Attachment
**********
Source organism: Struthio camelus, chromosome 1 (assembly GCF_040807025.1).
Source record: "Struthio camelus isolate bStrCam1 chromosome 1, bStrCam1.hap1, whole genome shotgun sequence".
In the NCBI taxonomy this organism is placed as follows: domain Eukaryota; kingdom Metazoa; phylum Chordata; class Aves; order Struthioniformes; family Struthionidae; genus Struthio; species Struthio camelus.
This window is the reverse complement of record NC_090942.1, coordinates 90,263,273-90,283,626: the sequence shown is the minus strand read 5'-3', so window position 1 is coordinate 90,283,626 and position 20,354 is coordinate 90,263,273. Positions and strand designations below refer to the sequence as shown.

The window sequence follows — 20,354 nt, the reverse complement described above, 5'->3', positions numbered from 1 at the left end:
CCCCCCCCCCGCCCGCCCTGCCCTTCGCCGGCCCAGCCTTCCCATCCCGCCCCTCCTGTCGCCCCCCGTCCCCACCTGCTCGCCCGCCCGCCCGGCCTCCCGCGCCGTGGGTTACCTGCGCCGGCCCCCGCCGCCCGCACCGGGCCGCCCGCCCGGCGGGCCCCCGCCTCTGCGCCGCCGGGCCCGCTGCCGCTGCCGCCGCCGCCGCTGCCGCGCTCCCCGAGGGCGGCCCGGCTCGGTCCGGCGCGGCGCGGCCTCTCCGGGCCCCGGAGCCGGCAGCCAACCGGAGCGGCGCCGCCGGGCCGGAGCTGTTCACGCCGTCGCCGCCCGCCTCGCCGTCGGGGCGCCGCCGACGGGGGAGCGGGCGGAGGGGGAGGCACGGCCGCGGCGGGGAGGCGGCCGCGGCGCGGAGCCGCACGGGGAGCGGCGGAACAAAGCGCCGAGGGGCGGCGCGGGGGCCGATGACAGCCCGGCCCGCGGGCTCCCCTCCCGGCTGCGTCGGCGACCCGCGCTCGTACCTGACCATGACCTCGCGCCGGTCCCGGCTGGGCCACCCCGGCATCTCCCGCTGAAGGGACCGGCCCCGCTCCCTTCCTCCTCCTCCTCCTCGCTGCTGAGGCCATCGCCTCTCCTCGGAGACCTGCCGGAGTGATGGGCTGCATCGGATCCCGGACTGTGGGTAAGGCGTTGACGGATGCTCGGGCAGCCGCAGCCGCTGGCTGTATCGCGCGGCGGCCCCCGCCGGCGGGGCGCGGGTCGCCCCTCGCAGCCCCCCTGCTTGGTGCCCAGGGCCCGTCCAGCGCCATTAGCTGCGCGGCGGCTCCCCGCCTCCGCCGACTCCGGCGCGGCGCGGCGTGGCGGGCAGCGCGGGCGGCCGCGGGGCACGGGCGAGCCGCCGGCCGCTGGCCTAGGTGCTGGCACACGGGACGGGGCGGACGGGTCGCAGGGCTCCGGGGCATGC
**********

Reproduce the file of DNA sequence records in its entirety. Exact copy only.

Source organism: Struthio camelus, chromosome 1 (assembly GCF_040807025.1).
Source record: "Struthio camelus isolate bStrCam1 chromosome 1, bStrCam1.hap1, whole genome shotgun sequence".
In the NCBI taxonomy this organism is placed as follows: domain Eukaryota; kingdom Metazoa; phylum Chordata; class Aves; order Struthioniformes; family Struthionidae; genus Struthio; species Struthio camelus.
This window is the reverse complement of record NC_090942.1, coordinates 90,263,273-90,283,626: the sequence shown is the minus strand read 5'-3', so window position 1 is coordinate 90,283,626 and position 20,354 is coordinate 90,263,273. Positions and strand designations below refer to the sequence as shown.

The window sequence follows — 20,354 nt, the reverse complement described above, 5'->3', positions numbered from 1 at the left end:
CCCCCCCCCCGCCCGCCCTGCCCTTCGCCGGCCCAGCCTTCCCATCCCGCCCCTCCTGTCGCCCCCCGTCCCCACCTGCTCGCCCGCCCGCCCGGCCTCCCGCGCCGTGGGTTACCTGCGCCGGCCCCCGCCGCCCGCACCGGGCCGCCCGCCCGGCGGGCCCCCGCCTCTGCGCCGCCGGGCCCGCTGCCGCTGCCGCCGCCGCCGCTGCCGCGCTCCCCGAGGGCGGCCCGGCTCGGTCCGGCGCGGCGCGGCCTCTCCGGGCCCCGGAGCCGGCAGCCAACCGGAGCGGCGCCGCCGGGCCGGAGCTGTTCACGCCGTCGCCGCCCGCCTCGCCGTCGGGGCGCCGCCGACGGGGGAGCGGGCGGAGGGGGAGGCACGGCCGCGGCGGGGAGGCGGCCGCGGCGCGGAGCCGCACGGGGAGCGGCGGAACAAAGCGCCGAGGGGCGGCGCGGGGGCCGATGACAGCCCGGCCCGCGGGCTCCCCTCCCGGCTGCGTCGGCGACCCGCGCTCGTACCTGACCATGACCTCGCGCCGGTCCCGGCTGGGCCACCCCGGCATCTCCCGCTGAAGGGACCGGCCCCGCTCCCTTCCTCCTCCTCCTCCTCGCTGCTGAGGCCATCGCCTCTCCTCGGAGACCTGCCGGAGTGATGGGCTGCATCGGATCCCGGACTGTGGGTAAGGCGTTGACGGATGCTCGGGCAGCCGCAGCCGCTGGCTGTATCGCGCGGCGGCCCCCGCCGGCGGGGCGCGGGTCGCCCCTCGCAGCCCCCCTGCTTGGTGCCCAGGGCCCGTCCAGCGCCATTAGCTGCGCGGCGGCTCCCCGCCTCCGCCGACTCCGGCGCGGCGCGGCGTGGCGGGCAGCGCGGGCGGCCGCGGGGCACGGGCGAGCCGCCGGCCGCTGGCCTAGGTGCTGGCACACGGGACGGGGCGGACGGGTCGCAGGGCTCCGGGGCATGC